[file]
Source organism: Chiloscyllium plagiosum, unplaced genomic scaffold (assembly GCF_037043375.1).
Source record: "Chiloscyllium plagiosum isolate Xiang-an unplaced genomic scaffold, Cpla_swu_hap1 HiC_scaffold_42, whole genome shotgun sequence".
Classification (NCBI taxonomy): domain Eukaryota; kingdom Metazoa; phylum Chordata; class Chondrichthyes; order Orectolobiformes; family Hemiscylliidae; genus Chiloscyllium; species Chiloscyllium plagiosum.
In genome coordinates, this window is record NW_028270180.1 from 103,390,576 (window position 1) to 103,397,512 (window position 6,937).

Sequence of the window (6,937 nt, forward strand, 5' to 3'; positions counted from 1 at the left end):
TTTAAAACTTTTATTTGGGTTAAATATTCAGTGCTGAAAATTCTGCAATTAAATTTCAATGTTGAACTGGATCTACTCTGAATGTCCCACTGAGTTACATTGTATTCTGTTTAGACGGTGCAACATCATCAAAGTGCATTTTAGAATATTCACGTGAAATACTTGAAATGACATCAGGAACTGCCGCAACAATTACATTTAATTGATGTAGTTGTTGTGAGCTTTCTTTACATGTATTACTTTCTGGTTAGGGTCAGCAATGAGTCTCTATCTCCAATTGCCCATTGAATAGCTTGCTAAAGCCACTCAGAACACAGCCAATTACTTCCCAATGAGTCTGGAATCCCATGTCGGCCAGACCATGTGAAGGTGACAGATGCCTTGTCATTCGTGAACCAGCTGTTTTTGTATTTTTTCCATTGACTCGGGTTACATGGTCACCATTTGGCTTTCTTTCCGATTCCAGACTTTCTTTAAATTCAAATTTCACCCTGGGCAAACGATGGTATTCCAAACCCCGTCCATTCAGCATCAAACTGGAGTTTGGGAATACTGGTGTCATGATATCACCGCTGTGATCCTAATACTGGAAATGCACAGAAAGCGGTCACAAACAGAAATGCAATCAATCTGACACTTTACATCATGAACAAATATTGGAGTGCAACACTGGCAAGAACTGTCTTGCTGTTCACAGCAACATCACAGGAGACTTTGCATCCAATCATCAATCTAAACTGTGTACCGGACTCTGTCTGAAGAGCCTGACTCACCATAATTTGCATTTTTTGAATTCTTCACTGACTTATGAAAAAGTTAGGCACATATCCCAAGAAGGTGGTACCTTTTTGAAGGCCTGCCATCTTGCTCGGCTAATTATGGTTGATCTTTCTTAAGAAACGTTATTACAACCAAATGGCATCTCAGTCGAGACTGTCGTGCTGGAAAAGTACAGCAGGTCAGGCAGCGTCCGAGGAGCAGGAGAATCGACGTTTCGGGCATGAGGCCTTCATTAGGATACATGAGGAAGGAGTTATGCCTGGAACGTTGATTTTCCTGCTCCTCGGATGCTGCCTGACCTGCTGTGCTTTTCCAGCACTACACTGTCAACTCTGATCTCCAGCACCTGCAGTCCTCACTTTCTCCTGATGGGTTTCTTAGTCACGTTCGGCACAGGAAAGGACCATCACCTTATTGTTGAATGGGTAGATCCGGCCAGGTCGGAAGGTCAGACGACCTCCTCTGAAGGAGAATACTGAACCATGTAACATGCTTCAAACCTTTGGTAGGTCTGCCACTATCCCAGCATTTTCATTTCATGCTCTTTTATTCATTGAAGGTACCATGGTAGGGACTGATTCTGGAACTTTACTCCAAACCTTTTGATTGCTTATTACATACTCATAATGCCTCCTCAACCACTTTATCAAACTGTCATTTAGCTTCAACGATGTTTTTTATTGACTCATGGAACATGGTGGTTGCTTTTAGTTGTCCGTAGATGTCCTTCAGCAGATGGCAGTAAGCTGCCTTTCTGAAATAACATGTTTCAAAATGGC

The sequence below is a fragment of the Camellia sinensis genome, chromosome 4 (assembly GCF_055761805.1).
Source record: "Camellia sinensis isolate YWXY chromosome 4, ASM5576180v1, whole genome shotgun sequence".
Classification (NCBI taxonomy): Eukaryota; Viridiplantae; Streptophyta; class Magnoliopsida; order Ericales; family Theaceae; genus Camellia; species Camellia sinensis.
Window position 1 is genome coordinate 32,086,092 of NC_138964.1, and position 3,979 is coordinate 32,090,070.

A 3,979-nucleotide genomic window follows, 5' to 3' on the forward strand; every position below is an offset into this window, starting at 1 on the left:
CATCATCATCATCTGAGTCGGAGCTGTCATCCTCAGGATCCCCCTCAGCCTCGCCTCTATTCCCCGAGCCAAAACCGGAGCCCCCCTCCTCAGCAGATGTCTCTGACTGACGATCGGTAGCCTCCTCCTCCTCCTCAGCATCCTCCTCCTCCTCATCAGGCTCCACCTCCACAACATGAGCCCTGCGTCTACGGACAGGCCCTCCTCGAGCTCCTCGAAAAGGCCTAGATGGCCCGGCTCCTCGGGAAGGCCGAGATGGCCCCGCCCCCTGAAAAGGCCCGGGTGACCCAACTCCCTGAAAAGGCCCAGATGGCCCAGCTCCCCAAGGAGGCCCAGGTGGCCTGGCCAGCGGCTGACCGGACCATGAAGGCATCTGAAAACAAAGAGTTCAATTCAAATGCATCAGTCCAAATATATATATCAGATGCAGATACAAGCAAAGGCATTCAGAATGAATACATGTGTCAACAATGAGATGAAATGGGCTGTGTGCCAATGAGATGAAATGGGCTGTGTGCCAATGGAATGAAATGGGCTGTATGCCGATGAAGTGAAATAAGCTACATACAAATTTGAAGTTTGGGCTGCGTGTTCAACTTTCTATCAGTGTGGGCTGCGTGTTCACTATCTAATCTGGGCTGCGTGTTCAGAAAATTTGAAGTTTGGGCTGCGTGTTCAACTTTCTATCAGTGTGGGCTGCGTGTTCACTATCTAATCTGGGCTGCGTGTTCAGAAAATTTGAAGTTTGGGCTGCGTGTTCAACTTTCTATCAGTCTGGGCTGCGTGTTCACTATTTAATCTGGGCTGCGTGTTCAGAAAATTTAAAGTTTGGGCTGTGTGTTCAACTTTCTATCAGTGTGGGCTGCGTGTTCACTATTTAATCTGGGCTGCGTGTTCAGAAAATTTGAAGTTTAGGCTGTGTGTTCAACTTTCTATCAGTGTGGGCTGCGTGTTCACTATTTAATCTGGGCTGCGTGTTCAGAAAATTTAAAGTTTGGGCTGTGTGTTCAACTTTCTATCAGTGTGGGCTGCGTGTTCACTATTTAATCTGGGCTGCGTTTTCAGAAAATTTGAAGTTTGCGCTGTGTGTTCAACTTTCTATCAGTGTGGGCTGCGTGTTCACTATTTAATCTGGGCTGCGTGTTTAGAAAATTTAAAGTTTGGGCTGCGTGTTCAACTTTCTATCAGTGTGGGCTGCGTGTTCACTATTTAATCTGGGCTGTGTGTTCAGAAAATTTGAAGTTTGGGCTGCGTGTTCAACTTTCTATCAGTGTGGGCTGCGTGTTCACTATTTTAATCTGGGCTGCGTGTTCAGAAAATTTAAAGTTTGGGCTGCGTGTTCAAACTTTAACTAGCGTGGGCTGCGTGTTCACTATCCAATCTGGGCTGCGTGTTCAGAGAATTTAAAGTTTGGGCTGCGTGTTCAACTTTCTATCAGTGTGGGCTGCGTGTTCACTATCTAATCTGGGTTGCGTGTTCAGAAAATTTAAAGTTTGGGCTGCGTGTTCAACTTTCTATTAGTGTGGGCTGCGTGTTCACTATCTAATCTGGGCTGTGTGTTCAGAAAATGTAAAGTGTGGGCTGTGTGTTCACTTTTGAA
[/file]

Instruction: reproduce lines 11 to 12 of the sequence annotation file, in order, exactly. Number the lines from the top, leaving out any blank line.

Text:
A 3,979-nucleotide genomic window follows, 5' to 3' on the forward strand; every position below is an offset into this window, starting at 1 on the left:
CATCATCATCATCTGAGTCGGAGCTGTCATCCTCAGGATCCCCCTCAGCCTCGCCTCTATTCCCCGAGCCAAAACCGGAGCCCCCCTCCTCAGCAGATGTCTCTGACTGACGATCGGTAGCCTCCTCCTCCTCCTCAGCATCCTCCTCCTCCTCATCAGGCTCCACCTCCACAACATGAGCCCTGCGTCTACGGACAGGCCCTCCTCGAGCTCCTCGAAAAGGCCTAGATGGCCCGGCTCCTCGGGAAGGCCGAGATGGCCCCGCCCCCTGAAAAGGCCCGGGTGACCCAACTCCCTGAAAAGGCCCAGATGGCCCAGCTCCCCAAGGAGGCCCAGGTGGCCTGGCCAGCGGCTGACCGGACCATGAAGGCATCTGAAAACAAAGAGTTCAATTCAAATGCATCAGTCCAAATATATATATCAGATGCAGATACAAGCAAAGGCATTCAGAATGAATACATGTGTCAACAATGAGATGAAATGGGCTGTGTGCCAATGAGATGAAATGGGCTGTGTGCCAATGGAATGAAATGGGCTGTATGCCGATGAAGTGAAATAAGCTACATACAAATTTGAAGTTTGGGCTGCGTGTTCAACTTTCTATCAGTGTGGGCTGCGTGTTCACTATCTAATCTGGGCTGCGTGTTCAGAAAATTTGAAGTTTGGGCTGCGTGTTCAACTTTCTATCAGTGTGGGCTGCGTGTTCACTATCTAATCTGGGCTGCGTGTTCAGAAAATTTGAAGTTTGGGCTGCGTGTTCAACTTTCTATCAGTCTGGGCTGCGTGTTCACTATTTAATCTGGGCTGCGTGTTCAGAAAATTTAAAGTTTGGGCTGTGTGTTCAACTTTCTATCAGTGTGGGCTGCGTGTTCACTATTTAATCTGGGCTGCGTGTTCAGAAAATTTGAAGTTTAGGCTGTGTGTTCAACTTTCTATCAGTGTGGGCTGCGTGTTCACTATTTAATCTGGGCTGCGTGTTCAGAAAATTTAAAGTTTGGGCTGTGTGTTCAACTTTCTATCAGTGTGGGCTGCGTGTTCACTATTTAATCTGGGCTGCGTTTTCAGAAAATTTGAAGTTTGCGCTGTGTGTTCAACTTTCTATCAGTGTGGGCTGCGTGTTCACTATTTAATCTGGGCTGCGTGTTTAGAAAATTTAAAGTTTGGGCTGCGTGTTCAACTTTCTATCAGTGTGGGCTGCGTGTTCACTATTTAATCTGGGCTGTGTGTTCAGAAAATTTGAAGTTTGGGCTGCGTGTTCAACTTTCTATCAGTGTGGGCTGCGTGTTCACTATTTTAATCTGGGCTGCGTGTTCAGAAAATTTAAAGTTTGGGCTGCGTGTTCAAACTTTAACTAGCGTGGGCTGCGTGTTCACTATCCAATCTGGGCTGCGTGTTCAGAGAATTTAAAGTTTGGGCTGCGTGTTCAACTTTCTATCAGTGTGGGCTGCGTGTTCACTATCTAATCTGGGTTGCGTGTTCAGAAAATTTAAAGTTTGGGCTGCGTGTTCAACTTTCTATTAGTGTGGGCTGCGTGTTCACTATCTAATCTGGGCTGTGTGTTCAGAAAATGTAAAGTGTGGGCTGTGTGTTCACTTTTGAA